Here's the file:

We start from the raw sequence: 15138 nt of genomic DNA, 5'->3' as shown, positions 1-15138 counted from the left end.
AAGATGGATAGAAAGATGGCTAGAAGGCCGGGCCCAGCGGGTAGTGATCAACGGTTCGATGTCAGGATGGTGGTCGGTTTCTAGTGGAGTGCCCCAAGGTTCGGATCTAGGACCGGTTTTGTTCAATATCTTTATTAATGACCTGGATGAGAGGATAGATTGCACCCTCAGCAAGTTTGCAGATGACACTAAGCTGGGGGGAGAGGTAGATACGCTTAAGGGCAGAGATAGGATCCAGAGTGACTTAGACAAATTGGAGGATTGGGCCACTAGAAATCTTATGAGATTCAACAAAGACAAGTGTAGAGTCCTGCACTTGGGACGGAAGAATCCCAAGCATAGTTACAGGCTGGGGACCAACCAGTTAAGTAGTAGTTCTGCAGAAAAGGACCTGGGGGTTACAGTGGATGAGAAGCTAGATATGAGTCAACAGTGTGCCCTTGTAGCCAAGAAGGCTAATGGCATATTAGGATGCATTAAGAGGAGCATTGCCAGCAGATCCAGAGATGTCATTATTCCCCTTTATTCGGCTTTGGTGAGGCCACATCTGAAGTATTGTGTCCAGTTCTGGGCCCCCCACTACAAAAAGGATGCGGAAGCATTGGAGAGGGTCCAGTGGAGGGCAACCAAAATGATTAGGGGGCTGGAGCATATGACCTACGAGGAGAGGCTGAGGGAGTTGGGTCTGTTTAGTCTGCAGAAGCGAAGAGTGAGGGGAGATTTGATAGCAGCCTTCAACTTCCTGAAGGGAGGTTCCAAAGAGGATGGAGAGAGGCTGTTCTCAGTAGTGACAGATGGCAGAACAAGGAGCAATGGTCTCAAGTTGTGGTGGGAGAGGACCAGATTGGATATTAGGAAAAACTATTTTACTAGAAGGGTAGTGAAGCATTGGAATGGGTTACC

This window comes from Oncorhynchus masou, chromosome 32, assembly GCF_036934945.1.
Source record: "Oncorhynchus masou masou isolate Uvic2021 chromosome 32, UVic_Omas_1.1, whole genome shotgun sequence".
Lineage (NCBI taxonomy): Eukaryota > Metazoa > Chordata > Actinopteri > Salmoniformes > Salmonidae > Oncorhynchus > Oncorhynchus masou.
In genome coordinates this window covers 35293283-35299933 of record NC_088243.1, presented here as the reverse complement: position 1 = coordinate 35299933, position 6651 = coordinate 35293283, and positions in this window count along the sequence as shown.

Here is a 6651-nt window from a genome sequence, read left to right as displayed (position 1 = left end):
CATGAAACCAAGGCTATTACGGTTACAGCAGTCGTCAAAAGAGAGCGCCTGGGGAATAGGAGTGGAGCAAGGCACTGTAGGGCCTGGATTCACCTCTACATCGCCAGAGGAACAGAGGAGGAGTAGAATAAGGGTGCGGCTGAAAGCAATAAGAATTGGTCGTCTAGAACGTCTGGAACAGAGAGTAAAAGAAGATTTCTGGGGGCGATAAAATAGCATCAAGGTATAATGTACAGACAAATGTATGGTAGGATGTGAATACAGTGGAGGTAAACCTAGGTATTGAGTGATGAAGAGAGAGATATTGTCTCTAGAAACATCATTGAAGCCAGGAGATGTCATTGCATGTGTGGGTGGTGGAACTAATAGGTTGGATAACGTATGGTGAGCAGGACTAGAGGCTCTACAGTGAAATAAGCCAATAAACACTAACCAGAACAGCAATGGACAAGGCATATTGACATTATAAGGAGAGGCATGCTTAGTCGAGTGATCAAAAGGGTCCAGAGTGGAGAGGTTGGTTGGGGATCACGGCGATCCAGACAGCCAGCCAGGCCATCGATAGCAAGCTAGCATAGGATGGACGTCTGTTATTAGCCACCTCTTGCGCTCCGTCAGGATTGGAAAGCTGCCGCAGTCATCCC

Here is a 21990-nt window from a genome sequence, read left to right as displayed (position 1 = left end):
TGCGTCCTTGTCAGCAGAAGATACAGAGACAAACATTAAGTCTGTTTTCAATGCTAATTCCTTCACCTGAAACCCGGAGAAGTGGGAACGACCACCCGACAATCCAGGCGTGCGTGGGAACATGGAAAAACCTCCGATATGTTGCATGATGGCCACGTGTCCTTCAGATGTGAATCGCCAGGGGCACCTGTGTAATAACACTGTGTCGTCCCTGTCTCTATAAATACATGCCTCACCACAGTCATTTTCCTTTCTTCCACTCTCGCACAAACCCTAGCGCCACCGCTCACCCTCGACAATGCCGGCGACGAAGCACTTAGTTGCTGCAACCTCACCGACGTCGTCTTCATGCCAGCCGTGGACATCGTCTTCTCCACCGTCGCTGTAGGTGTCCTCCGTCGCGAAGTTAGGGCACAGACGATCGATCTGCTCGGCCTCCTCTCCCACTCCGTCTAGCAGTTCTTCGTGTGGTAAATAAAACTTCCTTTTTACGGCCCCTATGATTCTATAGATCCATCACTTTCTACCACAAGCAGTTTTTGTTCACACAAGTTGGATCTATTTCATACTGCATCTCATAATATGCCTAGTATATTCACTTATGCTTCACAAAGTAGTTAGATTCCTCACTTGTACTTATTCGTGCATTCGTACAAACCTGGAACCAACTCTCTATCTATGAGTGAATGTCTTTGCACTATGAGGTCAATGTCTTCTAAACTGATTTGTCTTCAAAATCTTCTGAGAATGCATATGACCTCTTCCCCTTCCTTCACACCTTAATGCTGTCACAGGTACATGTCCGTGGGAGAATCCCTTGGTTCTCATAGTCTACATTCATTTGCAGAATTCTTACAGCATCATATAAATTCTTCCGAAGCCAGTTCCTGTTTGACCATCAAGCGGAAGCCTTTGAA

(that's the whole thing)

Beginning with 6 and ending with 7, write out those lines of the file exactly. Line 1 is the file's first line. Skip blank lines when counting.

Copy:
In genome coordinates this window covers 35293283-35299933 of record NC_088243.1, presented here as the reverse complement: position 1 = coordinate 35299933, position 6651 = coordinate 35293283, and positions in this window count along the sequence as shown.

Here is a 6651-nt window from a genome sequence, read left to right as displayed (position 1 = left end):